Fifteen wildfires broke out almost simultaneously in Northern California's wine country and then grew exponentially, swallowing up homes, wineries, hotels and trailer parks. Ten people have been confirmed dead, with least 100 injured. More than 1,500 homes and businesses have been destroyed. All of these figures are expected to surge in the coming days as more information is reported. Taken as a group, the fires are already among the deadliest in California history.
Sonoma County bore the brunt of the fatalities, with seven fire-related deaths confirmed there, according to the sheriff's department. Two died in Napa County and one in Mendocino County, according to the California Department of Forestry and Fire Protection (CalFire). Details of those deaths were not immediately available from state or local officials. But KGO-TV in San Francisco, citing unnamed California Highway Patrol sources, described one victim as a blind, elderly woman found in the driveway of her home in Santa Rosa, a town in Sonoma County.
Thousands of firefighters are battling wind gusts in excess of 50 miles per hour (80 km/h) that have rapidly spread 15 separate wildfires across some 73,000 acres (114 square miles) in northern California since erupting late on Sunday night (8 October), according to CalFire spokesman Daniel Berlant.
Sonoma County said it has received more than 100 missing person reports as family and friends scramble to locate loved ones. The reports have come via calls to a hotline the county set up for the missing, according to Scott Alonso, communications director for Sonoma County. It's possible that many or most of the missing are safe but simply can't be reached because of the widespread loss of mobile phone service and other communications.
Much of the damage was in Santa Rosa, a far larger and more developed city than usually finds itself at the mercy of a wildfire. The city is home to 175,000 residents, including both the wine-country wealthy and the working class. The flames were unforgiving to both groups. Hundreds of homes of all sizes were levelled by flames so hot they melted the glass off of cars and turned aluminium wheels into liquid.
Jeff Okrepkie from the city told Associated Press: "We live in the valley, where it's concrete and strip malls and hotels and supermarkets. The last thing you think is a forest fire is going to come and wipe us out."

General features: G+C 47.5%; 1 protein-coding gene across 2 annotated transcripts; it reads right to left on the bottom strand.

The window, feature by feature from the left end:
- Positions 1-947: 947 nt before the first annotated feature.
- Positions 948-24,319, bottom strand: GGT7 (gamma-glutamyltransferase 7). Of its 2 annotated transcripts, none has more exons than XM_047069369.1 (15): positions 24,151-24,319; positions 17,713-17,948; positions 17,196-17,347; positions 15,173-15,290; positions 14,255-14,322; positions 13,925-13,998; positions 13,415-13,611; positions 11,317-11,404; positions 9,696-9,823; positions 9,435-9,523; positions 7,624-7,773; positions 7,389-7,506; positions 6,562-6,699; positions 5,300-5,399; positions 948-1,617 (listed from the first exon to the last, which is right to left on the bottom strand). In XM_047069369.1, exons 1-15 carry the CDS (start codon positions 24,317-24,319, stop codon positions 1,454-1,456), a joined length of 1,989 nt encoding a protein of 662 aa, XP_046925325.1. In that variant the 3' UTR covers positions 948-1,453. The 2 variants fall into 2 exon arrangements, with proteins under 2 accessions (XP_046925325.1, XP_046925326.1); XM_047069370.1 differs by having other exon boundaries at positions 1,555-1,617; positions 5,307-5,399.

Kim Hoe, a 33-year-old tech worker from Penang, Malaysia, was staying at the Hilton Sonoma Wine Country hotel, which was gutted by flames from the Tubbs fire. He said the power went out around 1am, and he and his colleagues started packing up when someone knocked on the door and told them to run. "We just had to run and run. It was full of smoke. We could barely breathe," Hoe said.
The ferocity of the flames forced authorities to focus primarily on getting people out safely, even if it meant abandoning structures to the fire. Firefighters rushed to a state home for the severely disabled when flames reached one side of the centre's sprawling campus in the historic Sonoma County town of Glen Ellen. Crews got the more than 200 people from the threatened buildings, one firefighter said, as flames closed within a few dozen feet.
The wind-driven wildfires came as Napa and Sonoma counties were finishing highly anticipated harvests of wine grapes. Workers would normally be out in the vineyards picking and processing the ripe grapes to make chardonnay and other wines. Instead, melted and blackened wine bottles decorated the ruined Signorello Estate winery in Napa Valley.
A maintenance worker watched and hoped for the best as flames crept down a hillside by the Gundlach Bundschu Winery. "It's right behind the main office. It's working its way down the hillside. What can I say? It's slowly working its way in," Tom Willis said.
People at Paradise Ridge Winery in Sonoma County posted photos of debris and haze, saying they were "heartbroken to share the news" that the winery had burned.
October is generally the most destructive time of year for California wildfires. What is unusual, however, is to have so many fires take off at the same time. Other than the windy conditions that helped drive them all, there was no known connection between the fires, and no cause has been released for any of them. These fires come after Los Angeles suffered its largest wildfires in history in September.